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Long Radius Template Jig

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Project by HankLP posted 09-19-2019 06:51 PM 440 views 0 times favorited 8 comments Add to Favorites Watch

THIS project is making a router jig and and using it to make a template for both a 15 foot and 28 foot radius. The template will be used to sand curved braces for guitars or ukes, and eventually to make radius dishes. The following is confusing, so I will make every effort to answer questions in the comments.

USING the three point method to scribe the arc with a pencil was easy (see LJ “Tooch” Large Radius Arc Jig), but the difficulty was cutting the radius on the band saw and trying to sand to the line. With a base line 30 inches long, and a rise in the curve of only 3/8 inches, staying in the thickness of a pencil line can leave flat spots on the curve of ~6 inches. It took a while to come up with the idea of making a jig for the router to scribe the arc.

THE ROUTER jig is two sided for making a template with both a 15 foot and 28 foot radius. Each channel in the bottom of the jig has two offset straight lines using the three points defining the base line and the center rise of each radius. The jig and template are both 1/2” MDF.

THE TEMPLATE has five “blind” holes for removable dowel pins that serve the same purpose as the nails in the Tooch project. The center pin is common for both radii, and two holes on each side define the end points of each radius. Only two dowel pins are used for any cut – one in the center and one at the end point of the cut. The router depth was set at 3/8” to not cut all the way through the template. The cut in the template was then completed with the band saw, and the edges cleaned up with a flush trim bit on the router table.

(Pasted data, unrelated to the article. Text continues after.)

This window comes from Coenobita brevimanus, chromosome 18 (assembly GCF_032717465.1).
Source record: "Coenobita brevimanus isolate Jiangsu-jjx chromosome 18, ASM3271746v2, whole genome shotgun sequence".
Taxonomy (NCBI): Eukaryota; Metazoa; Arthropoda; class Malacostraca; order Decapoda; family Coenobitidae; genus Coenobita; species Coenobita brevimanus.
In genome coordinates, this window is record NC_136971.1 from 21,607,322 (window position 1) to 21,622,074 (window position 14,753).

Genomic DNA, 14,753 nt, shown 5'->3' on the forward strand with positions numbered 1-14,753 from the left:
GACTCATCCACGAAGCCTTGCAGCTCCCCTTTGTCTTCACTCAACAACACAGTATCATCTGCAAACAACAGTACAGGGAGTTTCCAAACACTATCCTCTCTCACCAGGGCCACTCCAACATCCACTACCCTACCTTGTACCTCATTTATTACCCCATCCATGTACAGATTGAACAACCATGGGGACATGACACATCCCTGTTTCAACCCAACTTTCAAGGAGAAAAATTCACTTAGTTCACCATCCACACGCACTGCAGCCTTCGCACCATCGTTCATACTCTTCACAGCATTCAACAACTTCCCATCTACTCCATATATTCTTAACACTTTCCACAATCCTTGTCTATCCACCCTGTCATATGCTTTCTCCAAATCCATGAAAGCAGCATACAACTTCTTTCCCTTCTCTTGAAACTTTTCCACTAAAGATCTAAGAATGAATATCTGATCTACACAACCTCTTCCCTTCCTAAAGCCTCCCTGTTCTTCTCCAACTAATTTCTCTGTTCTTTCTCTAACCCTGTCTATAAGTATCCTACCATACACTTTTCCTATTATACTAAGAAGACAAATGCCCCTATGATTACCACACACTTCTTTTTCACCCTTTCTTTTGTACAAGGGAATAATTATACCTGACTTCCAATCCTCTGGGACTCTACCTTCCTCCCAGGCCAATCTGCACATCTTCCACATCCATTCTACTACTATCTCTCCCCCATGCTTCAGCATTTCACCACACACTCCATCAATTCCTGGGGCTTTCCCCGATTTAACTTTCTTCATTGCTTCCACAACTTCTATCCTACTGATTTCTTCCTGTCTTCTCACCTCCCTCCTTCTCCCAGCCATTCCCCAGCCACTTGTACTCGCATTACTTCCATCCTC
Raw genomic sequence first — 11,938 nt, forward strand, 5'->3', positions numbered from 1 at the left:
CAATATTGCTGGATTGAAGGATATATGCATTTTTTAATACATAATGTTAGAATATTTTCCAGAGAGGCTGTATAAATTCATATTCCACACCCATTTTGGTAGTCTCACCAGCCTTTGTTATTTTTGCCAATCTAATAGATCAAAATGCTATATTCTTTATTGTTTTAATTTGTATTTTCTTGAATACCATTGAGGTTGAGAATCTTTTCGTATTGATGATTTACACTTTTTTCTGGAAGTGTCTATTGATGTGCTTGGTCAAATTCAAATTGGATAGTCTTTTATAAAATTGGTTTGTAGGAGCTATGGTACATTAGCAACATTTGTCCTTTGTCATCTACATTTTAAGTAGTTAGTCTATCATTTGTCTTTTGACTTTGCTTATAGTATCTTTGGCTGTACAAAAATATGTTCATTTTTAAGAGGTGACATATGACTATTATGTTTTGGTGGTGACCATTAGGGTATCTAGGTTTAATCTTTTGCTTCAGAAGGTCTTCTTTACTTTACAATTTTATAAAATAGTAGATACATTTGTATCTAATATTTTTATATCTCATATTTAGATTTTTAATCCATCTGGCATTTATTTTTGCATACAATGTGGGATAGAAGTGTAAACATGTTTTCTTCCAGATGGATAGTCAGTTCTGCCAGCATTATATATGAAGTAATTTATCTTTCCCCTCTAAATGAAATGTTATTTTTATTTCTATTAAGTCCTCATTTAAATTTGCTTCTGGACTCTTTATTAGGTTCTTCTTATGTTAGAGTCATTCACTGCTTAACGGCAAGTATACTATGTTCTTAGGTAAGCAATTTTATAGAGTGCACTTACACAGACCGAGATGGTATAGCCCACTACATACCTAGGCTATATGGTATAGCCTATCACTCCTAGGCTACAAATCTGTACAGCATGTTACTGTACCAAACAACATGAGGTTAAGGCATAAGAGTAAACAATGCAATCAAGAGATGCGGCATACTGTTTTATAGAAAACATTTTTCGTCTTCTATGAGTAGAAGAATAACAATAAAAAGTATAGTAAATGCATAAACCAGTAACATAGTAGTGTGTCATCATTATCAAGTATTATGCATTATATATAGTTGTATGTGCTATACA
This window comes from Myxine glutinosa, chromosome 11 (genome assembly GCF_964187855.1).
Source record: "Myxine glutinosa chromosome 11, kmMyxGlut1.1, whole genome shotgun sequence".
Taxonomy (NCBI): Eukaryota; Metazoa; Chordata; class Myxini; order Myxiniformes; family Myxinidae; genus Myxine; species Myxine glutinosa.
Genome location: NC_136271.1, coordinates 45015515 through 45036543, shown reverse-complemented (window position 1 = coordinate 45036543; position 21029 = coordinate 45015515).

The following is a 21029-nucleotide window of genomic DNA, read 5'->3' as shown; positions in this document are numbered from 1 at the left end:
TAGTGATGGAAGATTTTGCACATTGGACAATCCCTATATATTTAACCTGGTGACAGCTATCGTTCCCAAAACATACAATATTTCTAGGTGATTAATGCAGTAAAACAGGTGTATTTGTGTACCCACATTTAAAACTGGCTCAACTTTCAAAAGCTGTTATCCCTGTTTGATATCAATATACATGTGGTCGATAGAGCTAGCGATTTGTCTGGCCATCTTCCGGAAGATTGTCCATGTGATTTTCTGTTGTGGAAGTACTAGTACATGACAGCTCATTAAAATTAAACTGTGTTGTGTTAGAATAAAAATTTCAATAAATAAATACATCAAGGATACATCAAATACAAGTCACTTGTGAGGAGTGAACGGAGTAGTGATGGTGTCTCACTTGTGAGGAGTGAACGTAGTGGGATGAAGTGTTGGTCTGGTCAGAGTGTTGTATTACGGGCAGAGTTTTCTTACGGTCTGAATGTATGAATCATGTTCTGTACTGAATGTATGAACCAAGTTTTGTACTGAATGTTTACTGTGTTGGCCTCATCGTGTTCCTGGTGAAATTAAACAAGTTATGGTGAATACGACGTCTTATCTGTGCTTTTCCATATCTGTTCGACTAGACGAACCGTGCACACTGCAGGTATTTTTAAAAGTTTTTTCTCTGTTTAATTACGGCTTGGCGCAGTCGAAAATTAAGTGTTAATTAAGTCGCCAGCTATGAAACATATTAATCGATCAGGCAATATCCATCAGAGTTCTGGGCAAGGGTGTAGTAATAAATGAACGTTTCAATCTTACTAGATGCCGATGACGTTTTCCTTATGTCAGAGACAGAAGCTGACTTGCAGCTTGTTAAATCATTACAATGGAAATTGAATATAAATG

THIS PROJECT was very rewarding, but there was a lot of “trial by error” and sleepless nights of consternation. The result met my best expectations for smooth and uniform curves, but keeping track of two curves on both jig and template, which is up and which is down, and which is convex or concave was mind boggling. Now I can get back to work on the two uke’s on my workbench.





8 comments so far

View wildwoodbybrianjohns's profile

wildwoodbybrianjohns

300 posts in 55 days


#1 posted 09-19-2019 10:04 PM

I love the smell of math in the morning, and dont! Sometimes making the jig for a project is more interesting (sleepless nights) than the project its required for.

-- Wildwood by Brian Johns: It is wiser to find out, than to suppose (S. Clemens)

View Andybb's profile

Andybb

2100 posts in 1112 days


#2 posted 09-20-2019 02:20 AM

Funny, I just asked a question on this post about how he made the arch on the headboard.

I made a jig to cut rockers for a bassinet but they were a lot smaller.


I love the smell of math in the morning, and dont! Sometimes making the jig for a project is more interesting (sleepless nights) than the project its required for.

- wildwoodbybrianjohns

+1 I am often more proud of the jig than the project, especially when the jig is pretty. :-)

-- Andy - Seattle USA

View DMiller's profile

DMiller

508 posts in 981 days


#3 posted 09-20-2019 03:47 AM

Very interesting! I find your concept intriguing; having radiused braces myself, I can definitely see the time it would save you. Thanks for sharing!

-- Dale Miller Modesto, CA "I can do all things through Christ, which strengtheneth me." Philippians 4:13. "Woodworking minus patience equals firewood."

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